In a single month this year 240 tonnes of gold were exported from London to Switzerland. That’s almost three times the amount that was exported in the whole of 2012. In total, 797 tonnes left UK vaults in the first half of this year - a massive amount. So what has caused the abrupt increase? And where is all the gold now?
Like most phenomena, it’s about supply and demand. One reason for the sudden outflow is a massive increase in the gold supplied for sale by Exchange Traded Funds (ETFs). These funds have been a major driver of the rapid rise in the gold price over the past 15 years, from US$200 per ounce in 2000 all the way up to around US$1900 in 2011.
The big sell off
ETFs allow investors to buy small amounts of gold, in the same way shares are bought and sold on a stock exchange. From their inception in 2004, gold-backed ETFs increased their holdings to approximately 85m ounces at the start of this year. But since then, the long-term trend of increasing their holdings has been reversed sharply and they have now sold more than 20m ounces, a 25% fall in their gold holdings for the year so far.
Why this sell off has happened is up for debate, but we do know that a lot of the gold these funds owned was held as large bars in London. These have been moved to Switzerland and that can mean one of two things. Investors may be moving their gold from paper-based funds, where you own a proportion of a fund’s gold, to allocated accounts in Switzerland where the investor owns specific bars. It’s also very likely that the bars previously owned by the funds are being melted down into smaller denominations for export to Asia.
The gold price is set globally by two main markets - London and New York. New York is the more visible market but the London Fixings, a twice daily auction, accounts for almost 90% of total gold traded.
The largest Asian Exchange, in Shanghai, represents just 1.5% of global demand. There is normally a small price difference, with Asian investors paying about 0.35% more on average than those based in London or New York, attributable to physical arbitrage issues. But in April this year the difference jumped to well over 3%, or $30 per ounce.
Snapping it up
This surge in demand for gold in Asia seems to have come about as a result of the large fall in price earlier this year. Demand has been difficult to meet due to Chinese import quotas and the Indian government’s efforts to reduce gold imports through additional taxes and even an outright ban on purchases. These factors have resulted in Asian investors paying a premium for gold above western prices.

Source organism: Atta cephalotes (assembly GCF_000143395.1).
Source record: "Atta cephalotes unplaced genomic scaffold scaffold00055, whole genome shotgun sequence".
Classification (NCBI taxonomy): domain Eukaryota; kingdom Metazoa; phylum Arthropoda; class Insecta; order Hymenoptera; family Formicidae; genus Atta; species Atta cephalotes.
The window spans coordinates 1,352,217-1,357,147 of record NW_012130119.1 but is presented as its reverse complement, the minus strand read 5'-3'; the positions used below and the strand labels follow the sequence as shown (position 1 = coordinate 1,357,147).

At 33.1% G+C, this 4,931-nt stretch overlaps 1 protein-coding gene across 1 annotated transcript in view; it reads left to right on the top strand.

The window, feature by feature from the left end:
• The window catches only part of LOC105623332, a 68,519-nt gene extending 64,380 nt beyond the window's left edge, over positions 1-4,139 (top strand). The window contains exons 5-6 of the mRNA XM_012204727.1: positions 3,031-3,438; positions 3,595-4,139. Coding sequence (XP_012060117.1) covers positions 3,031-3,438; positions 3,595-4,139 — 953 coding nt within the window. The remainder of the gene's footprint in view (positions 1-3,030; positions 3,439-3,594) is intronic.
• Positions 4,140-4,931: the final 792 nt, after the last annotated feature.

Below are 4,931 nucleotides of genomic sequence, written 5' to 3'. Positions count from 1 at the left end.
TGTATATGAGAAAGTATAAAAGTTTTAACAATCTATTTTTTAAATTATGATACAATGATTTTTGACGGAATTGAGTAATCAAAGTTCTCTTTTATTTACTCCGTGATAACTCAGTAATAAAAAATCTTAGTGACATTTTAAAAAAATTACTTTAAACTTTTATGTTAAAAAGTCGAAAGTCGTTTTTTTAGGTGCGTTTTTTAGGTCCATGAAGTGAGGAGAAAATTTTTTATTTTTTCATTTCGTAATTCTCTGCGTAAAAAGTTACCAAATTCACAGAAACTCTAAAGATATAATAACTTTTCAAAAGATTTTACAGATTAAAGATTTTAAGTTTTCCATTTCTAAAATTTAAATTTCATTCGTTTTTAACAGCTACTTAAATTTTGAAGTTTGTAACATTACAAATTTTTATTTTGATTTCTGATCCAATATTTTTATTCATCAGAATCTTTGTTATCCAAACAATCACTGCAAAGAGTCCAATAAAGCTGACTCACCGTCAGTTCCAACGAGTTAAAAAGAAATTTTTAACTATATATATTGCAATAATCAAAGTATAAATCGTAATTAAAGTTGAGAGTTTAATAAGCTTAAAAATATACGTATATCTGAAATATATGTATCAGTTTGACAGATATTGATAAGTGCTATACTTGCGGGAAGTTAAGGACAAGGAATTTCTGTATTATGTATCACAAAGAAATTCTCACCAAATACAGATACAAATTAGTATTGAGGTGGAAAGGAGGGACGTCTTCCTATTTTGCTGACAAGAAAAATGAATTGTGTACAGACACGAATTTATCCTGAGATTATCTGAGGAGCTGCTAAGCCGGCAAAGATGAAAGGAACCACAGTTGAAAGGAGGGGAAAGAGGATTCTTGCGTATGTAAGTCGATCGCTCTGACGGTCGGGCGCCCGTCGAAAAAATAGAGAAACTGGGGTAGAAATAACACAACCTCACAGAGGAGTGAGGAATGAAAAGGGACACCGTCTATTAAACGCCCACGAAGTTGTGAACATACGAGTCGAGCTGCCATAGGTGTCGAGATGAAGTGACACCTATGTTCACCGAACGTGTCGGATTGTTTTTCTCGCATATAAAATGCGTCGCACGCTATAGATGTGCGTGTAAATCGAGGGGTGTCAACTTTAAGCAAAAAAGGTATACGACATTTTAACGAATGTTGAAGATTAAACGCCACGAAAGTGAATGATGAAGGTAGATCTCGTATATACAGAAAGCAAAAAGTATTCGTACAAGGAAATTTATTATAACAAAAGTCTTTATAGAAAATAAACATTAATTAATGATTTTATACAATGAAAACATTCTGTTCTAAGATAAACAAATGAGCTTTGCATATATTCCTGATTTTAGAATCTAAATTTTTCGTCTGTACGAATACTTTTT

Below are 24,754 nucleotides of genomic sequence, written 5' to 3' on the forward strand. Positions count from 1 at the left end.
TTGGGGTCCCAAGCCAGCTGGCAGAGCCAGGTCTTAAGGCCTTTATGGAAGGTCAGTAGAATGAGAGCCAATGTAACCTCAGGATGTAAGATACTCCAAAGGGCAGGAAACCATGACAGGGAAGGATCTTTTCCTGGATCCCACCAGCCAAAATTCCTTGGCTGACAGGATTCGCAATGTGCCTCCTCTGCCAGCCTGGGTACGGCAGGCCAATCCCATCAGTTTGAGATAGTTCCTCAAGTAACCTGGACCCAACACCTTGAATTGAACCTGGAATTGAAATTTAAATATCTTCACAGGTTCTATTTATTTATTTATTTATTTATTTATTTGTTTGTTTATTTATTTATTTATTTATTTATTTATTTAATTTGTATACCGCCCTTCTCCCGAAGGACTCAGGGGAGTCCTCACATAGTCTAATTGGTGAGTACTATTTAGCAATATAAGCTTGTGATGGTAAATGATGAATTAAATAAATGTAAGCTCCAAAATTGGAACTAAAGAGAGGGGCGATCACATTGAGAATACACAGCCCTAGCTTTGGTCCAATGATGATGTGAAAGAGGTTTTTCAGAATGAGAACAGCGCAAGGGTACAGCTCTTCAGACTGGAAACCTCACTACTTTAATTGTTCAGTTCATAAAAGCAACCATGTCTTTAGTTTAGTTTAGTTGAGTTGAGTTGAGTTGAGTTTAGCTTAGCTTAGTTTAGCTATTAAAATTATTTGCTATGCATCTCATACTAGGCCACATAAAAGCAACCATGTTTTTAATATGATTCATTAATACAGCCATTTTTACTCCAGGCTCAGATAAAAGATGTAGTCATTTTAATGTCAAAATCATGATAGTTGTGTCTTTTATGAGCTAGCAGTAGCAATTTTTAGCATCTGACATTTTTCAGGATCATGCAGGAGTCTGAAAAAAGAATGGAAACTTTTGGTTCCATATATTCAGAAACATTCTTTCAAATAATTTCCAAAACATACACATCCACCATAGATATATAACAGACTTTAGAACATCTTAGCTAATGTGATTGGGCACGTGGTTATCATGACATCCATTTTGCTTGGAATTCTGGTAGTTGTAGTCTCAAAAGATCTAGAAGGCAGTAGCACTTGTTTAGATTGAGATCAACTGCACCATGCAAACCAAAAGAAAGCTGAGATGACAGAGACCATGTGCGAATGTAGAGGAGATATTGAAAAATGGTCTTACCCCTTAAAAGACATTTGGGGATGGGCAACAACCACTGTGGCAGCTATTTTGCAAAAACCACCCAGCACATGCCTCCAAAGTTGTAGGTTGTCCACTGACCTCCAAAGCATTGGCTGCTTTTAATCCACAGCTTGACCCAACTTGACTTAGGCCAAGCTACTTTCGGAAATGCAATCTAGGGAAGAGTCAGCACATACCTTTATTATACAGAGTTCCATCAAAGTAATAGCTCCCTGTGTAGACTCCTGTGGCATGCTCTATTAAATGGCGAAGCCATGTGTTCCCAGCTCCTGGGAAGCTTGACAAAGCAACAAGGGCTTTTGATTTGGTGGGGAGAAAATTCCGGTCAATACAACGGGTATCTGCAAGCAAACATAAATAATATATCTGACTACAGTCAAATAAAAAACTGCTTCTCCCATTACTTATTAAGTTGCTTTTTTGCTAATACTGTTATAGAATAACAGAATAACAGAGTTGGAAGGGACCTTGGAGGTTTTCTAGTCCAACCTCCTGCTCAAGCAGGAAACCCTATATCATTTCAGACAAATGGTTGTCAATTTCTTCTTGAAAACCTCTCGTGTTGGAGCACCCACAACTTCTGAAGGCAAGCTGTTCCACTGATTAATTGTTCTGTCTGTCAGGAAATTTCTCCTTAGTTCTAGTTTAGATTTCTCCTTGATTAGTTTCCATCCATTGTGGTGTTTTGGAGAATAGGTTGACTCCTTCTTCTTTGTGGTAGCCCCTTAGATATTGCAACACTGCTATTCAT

A further issue revolves around speculation that the Chinese government is switching additional reserves from US treasuries to gold, reinforcing its role as a safe haven in the event of a catastrophic US debt default.
A story as old as the hills
This west to east flow of precious metals is far from new. The Silk Road between the Mediterranean and China brought rare silk to ancient Rome, paid for with a flow of western gold. Spices imported from India with European gold have resulted in hoards of Roman minted coins being found in India.
In the middle ages, this flow of gold to the east reduced Europe’s money supply, causing economic problems. Today, India is suffering a similar problem, but this time it is due to the flow of gold into the country. India now holds an estimated 20,000 tonnes of gold - most of it is held privately, though central bank holdings are significant too. Estimates of the volume of gold in Indian temples suggest that they alone could meet the demands of Indian investors for a decade or more.
A lot of the country’s savings are held in gold rather than rupees as a result. Rather than putting money in the bank, individuals buy small amounts of gold, reducing the amount of rupees available to invest in the productive side of the economy. Recent efforts to restrict flows into India seem to be working with a projected 5% fall in imports for the year. Others have suggested making it easier for gold owners to deposit gold in banks, allowing the gold to increase the amount of credit available and boosting the economy.
This is the only large scale case of a country where two currencies are in use concurrently. In crisis some countries have swapped their national currency for the dollar but have generally swapped back once the crisis has passed. But with the strong cultural affinity Asia has for gold, this flow from west to east is likely to continue regardless of any official efforts.